Enjoy all the season’s offeringsFishing is open 24/7/365 in North Dakota. Fall hunting seasons vary in length, and most hunters will say that none are long enough.
By: Doug Leier, The Dickinson Press
Fishing is open 24/7/365 in North Dakota. Fall hunting seasons vary in length, and most hunters will say that none are long enough. The problem, however, is more about season overlap than it is about season length. So many things are going on at once that it’s hard to find time to do everything.
Personally, I’ve no problem with the frantic mind set of fall and hunters wringing their hands over chasing doves, ducks, turkeys, pheasants, geese or deer, not to mention some great line-busting fishing that’s worthy of its own headlines. And no doubt about it, we’re inching closer to that fall pinnacle of outdoor recreation which for most peaks around the November deer rifle opener.
Over the past 10 years we’ve even added to the mix, with additional opportunities just for youth, to management seasons for snow geese in spring, mid-August for Canada geese, September and October doe seasons, plus a longer turkey season.
For hunts like migrating ducks, while the season lasts more than two months, the prime opportunity might last only a week or two, and that can coincide with regular deer season or prime time for pheasants. It’s a vicious cycle akin to trying to jam 10 pounds of sand into a bag designed to hold only 5. It doesn’t work, and all you end up with is either spilled sand or a broken bag.
You’re better off putting 4 pounds into a 5-pound bag. My theory is we’re better off satisfied with how we fit this fall’s hunting into a life with work, family, friends and other commitments, rather than being frustrated with just a half-day hunt when a full day was on the menu, but cut short.
Hunting and fishing provide recreation each individual can mold to their own schedule and expectations. As a casual football fan, I’m not in control of which teams play each other, the day or location. But a fall hunt can be an hour walk near the edge of town or a weekend camp a few hundred miles away.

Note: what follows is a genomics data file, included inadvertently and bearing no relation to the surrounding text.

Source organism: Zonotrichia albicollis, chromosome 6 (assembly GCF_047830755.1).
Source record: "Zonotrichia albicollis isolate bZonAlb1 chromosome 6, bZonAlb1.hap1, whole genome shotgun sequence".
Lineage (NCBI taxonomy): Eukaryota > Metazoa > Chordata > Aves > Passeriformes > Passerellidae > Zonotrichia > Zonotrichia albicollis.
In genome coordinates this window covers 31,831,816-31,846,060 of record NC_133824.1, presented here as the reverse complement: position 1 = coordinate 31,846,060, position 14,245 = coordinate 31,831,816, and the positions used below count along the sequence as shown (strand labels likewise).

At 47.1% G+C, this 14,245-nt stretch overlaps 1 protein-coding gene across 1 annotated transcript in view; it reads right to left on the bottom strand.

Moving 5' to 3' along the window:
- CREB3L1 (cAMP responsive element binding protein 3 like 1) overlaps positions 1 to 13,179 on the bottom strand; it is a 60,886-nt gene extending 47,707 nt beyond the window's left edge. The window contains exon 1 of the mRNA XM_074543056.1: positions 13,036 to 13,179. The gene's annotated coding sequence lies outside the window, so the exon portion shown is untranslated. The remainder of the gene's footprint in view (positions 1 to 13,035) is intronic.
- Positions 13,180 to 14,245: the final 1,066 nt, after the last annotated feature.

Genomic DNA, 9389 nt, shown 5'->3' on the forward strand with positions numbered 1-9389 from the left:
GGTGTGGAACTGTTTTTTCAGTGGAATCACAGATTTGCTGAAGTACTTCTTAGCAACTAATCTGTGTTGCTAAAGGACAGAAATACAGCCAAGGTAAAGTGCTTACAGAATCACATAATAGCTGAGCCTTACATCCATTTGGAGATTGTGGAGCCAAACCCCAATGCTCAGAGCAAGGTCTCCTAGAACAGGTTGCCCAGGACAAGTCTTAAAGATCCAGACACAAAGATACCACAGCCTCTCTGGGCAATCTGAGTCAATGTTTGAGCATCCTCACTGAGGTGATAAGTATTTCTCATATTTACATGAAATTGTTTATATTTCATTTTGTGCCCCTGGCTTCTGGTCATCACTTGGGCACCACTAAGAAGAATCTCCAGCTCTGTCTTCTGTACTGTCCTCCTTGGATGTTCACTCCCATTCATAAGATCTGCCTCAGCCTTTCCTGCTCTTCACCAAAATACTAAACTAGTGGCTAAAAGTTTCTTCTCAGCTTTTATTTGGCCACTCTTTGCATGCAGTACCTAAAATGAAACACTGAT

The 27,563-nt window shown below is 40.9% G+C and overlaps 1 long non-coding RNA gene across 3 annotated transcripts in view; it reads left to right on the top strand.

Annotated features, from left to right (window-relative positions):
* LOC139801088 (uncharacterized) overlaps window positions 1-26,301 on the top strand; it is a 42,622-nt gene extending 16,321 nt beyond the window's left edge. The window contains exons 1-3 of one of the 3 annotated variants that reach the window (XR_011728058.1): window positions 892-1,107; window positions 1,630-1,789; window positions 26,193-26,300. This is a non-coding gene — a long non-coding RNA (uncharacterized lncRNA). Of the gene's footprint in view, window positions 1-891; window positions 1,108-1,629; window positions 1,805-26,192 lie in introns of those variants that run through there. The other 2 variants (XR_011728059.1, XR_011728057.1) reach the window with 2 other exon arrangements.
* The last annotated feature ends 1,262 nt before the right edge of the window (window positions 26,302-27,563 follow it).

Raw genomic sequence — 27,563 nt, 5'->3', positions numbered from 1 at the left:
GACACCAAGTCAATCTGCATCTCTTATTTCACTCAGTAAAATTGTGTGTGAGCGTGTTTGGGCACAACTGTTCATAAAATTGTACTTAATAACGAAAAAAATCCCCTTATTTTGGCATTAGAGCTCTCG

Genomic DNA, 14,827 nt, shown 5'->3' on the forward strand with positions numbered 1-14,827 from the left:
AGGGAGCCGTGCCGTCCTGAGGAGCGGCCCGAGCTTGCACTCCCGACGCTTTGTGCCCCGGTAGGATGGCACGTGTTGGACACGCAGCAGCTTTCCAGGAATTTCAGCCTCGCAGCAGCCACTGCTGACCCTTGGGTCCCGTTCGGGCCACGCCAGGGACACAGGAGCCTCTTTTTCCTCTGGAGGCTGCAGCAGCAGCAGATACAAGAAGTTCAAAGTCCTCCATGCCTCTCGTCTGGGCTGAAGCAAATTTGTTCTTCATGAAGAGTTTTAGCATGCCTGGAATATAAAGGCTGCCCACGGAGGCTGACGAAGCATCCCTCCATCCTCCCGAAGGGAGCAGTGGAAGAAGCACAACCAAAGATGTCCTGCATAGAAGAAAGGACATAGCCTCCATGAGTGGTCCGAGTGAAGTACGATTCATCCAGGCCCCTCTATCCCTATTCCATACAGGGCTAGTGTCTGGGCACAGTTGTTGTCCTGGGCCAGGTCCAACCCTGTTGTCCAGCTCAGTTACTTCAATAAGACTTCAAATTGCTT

Each hunter is in control of planning their hunt and setting their frame of mind to best create a feeling of enjoyment.
If a warm cup of coffee and a heavily buttered roast beef sandwich are just as important as bagging a rooster, then by all means, I’d urge you to stock up on beef and butter. If the drive home is not complete without sunflower seeds and a little country music or football game on the radio, well, you know what to do to make it happen.
My point in all of this is to slow down and enjoy all that fall is instead of turning your fall hunting into a list of jobs that have to be completed before you are satisfied. The array of opportunities is truly incredible. If you don’t believe me, check out the Game and Fish Department Web site at gf.nd.gov and click on the season dates/events tab. The first listing is Aug. 15 for crow and the fall turkey season doesn’t close until Jan. 10. Even after that most furbearer seasons remain open.
So, the window is open — not quite all the way, but that will come. While planning is a necessity, leave some open space for reacting as well. There’s nothing wrong with finding a free Saturday in October, chasing ducks or sharptails in the morning, wetting a line in the afternoon and pushing for a few roosters as the sun sets. Such days seldom present themselves, but if the opportunity presents itself, I suggest you grab it.
— Leier is a biologist with the Game and Fish Department.
He can be reached by e-mail at email@example.com. Read his blog at www.areavoices.com/dougleier.